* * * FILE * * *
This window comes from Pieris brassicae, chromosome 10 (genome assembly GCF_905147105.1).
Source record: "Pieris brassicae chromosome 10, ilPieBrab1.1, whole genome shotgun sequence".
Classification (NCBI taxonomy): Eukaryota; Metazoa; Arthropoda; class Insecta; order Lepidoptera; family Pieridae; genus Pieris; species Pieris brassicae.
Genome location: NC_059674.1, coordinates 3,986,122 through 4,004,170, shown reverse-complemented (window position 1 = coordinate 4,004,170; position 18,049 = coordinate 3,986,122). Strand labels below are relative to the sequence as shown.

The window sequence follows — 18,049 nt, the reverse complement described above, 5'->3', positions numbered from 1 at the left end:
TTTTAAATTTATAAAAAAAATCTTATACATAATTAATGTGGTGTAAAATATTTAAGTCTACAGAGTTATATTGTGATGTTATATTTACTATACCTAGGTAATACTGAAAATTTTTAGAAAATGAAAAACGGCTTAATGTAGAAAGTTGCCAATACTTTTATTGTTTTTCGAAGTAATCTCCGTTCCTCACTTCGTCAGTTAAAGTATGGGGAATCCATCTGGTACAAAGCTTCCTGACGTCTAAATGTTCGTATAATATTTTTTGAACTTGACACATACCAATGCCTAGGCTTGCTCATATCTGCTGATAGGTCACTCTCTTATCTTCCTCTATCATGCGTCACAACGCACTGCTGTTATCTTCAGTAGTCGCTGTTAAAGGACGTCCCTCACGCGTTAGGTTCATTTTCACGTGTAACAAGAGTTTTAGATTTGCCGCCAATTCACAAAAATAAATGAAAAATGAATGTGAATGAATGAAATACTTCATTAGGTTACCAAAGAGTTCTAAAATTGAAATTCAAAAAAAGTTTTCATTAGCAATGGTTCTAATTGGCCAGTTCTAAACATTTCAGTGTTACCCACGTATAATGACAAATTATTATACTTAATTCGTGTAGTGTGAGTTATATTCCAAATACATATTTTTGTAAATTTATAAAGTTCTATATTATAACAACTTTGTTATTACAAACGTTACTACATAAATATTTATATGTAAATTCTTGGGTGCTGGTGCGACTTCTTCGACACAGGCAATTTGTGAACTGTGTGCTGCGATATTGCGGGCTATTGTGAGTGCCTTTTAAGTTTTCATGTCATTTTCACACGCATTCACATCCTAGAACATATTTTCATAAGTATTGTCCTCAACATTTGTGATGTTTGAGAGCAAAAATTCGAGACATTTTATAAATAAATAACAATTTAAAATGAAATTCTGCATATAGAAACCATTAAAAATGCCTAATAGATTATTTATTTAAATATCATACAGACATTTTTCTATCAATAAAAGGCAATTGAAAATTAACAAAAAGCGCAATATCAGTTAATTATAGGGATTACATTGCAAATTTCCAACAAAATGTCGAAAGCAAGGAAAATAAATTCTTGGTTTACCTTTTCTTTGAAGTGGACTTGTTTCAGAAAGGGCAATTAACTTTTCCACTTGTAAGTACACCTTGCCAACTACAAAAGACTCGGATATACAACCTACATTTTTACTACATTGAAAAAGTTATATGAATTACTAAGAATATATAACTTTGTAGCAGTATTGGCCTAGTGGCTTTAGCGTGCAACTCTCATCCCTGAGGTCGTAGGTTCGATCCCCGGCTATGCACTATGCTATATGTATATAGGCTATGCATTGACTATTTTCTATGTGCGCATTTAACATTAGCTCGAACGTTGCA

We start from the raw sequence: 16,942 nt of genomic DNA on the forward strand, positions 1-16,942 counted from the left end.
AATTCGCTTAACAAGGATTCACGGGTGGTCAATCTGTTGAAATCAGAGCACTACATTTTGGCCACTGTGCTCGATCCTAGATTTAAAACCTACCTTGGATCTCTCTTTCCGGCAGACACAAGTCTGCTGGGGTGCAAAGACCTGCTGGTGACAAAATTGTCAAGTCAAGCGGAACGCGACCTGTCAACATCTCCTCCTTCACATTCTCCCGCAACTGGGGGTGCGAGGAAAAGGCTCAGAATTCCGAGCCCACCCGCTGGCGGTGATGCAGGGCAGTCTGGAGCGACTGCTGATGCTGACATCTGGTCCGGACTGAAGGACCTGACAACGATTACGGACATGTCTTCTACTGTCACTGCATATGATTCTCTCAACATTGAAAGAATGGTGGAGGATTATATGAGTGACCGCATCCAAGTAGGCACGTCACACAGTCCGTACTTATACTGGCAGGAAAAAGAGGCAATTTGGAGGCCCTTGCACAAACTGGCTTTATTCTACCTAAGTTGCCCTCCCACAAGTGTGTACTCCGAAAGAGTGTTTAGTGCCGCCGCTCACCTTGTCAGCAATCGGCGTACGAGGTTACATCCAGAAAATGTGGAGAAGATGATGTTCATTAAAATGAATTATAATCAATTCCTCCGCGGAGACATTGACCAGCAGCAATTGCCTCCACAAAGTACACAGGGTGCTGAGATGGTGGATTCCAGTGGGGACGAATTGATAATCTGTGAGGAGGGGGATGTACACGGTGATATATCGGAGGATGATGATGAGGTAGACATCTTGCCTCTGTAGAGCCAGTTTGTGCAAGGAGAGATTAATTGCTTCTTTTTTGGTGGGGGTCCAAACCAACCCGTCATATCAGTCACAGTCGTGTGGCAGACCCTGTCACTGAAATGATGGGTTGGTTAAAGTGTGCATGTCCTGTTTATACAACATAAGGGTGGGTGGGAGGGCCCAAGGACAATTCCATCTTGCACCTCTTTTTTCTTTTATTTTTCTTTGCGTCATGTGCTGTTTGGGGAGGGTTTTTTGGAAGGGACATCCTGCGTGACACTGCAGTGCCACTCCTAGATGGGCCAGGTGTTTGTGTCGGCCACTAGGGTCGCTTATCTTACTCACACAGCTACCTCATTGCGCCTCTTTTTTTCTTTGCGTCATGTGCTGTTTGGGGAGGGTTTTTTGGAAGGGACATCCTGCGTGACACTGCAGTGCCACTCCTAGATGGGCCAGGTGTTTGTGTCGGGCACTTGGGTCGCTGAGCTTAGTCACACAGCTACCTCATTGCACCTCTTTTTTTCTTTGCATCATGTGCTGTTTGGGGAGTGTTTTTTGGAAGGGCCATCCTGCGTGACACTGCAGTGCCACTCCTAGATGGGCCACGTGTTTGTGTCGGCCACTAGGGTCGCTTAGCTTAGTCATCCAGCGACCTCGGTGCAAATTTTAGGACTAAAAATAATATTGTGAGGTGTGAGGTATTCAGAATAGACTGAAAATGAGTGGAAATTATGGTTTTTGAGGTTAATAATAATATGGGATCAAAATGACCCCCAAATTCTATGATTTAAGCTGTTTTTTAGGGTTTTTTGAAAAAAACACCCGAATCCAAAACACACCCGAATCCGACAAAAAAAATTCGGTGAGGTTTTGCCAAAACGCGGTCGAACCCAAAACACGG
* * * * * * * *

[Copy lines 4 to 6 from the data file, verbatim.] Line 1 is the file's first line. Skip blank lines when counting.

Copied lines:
Genome location: NC_059674.1, coordinates 3,986,122 through 4,004,170, shown reverse-complemented (window position 1 = coordinate 4,004,170; position 18,049 = coordinate 3,986,122). Strand labels below are relative to the sequence as shown.

The window sequence follows — 18,049 nt, the reverse complement described above, 5'->3', positions numbered from 1 at the left end:
TTTTAAATTTATAAAAAAAATCTTATACATAATTAATGTGGTGTAAAATATTTAAGTCTACAGAGTTATATTGTGATGTTATATTTACTATACCTAGGTAATACTGAAAATTTTTAGAAAATGAAAAACGGCTTAATGTAGAAAGTTGCCAATACTTTTATTGTTTTTCGAAGTAATCTCCGTTCCTCACTTCGTCAGTTAAAGTATGGGGAATCCATCTGGTACAAAGCTTCCTGACGTCTAAATGTTCGTATAATATTTTTTGAACTTGACACATACCAATGCCTAGGCTTGCTCATATCTGCTGATAGGTCACTCTCTTATCTTCCTCTATCATGCGTCACAACGCACTGCTGTTATCTTCAGTAGTCGCTGTTAAAGGACGTCCCTCACGCGTTAGGTTCATTTTCACGTGTAACAAGAGTTTTAGATTTGCCGCCAATTCACAAAAATAAATGAAAAATGAATGTGAATGAATGAAATACTTCATTAGGTTACCAAAGAGTTCTAAAATTGAAATTCAAAAAAAGTTTTCATTAGCAATGGTTCTAATTGGCCAGTTCTAAACATTTCAGTGTTACCCACGTATAATGACAAATTATTATACTTAATTCGTGTAGTGTGAGTTATATTCCAAATACATATTTTTGTAAATTTATAAAGTTCTATATTATAACAACTTTGTTATTACAAACGTTACTACATAAATATTTATATGTAAATTCTTGGGTGCTGGTGCGACTTCTTCGACACAGGCAATTTGTGAACTGTGTGCTGCGATATTGCGGGCTATTGTGAGTGCCTTTTAAGTTTTCATGTCATTTTCACACGCATTCACATCCTAGAACATATTTTCATAAGTATTGTCCTCAACATTTGTGATGTTTGAGAGCAAAAATTCGAGACATTTTATAAATAAATAACAATTTAAAATGAAATTCTGCATATAGAAACCATTAAAAATGCCTAATAGATTATTTATTTAAATATCATACAGACATTTTTCTATCAATAAAAGGCAATTGAAAATTAACAAAAAGCGCAATATCAGTTAATTATAGGGATTACATTGCAAATTTCCAACAAAATGTCGAAAGCAAGGAAAATAAATTCTTGGTTTACCTTTTCTTTGAAGTGGACTTGTTTCAGAAAGGGCAATTAACTTTTCCACTTGTAAGTACACCTTGCCAACTACAAAAGACTCGGATATACAACCTACATTTTTACTACATTGAAAAAGTTATATGAATTACTAAGAATATATAACTTTGTAGCAGTATTGGCCTAGTGGCTTTAGCGTGCAACTCTCATCCCTGAGGTCGTAGGTTCGATCCCCGGCTATGCACTATGCTATATGTATATAGGCTATGCATTGACTATTTTCTATGTGCGCATTTAACATTAGCTCGAACGTTGCA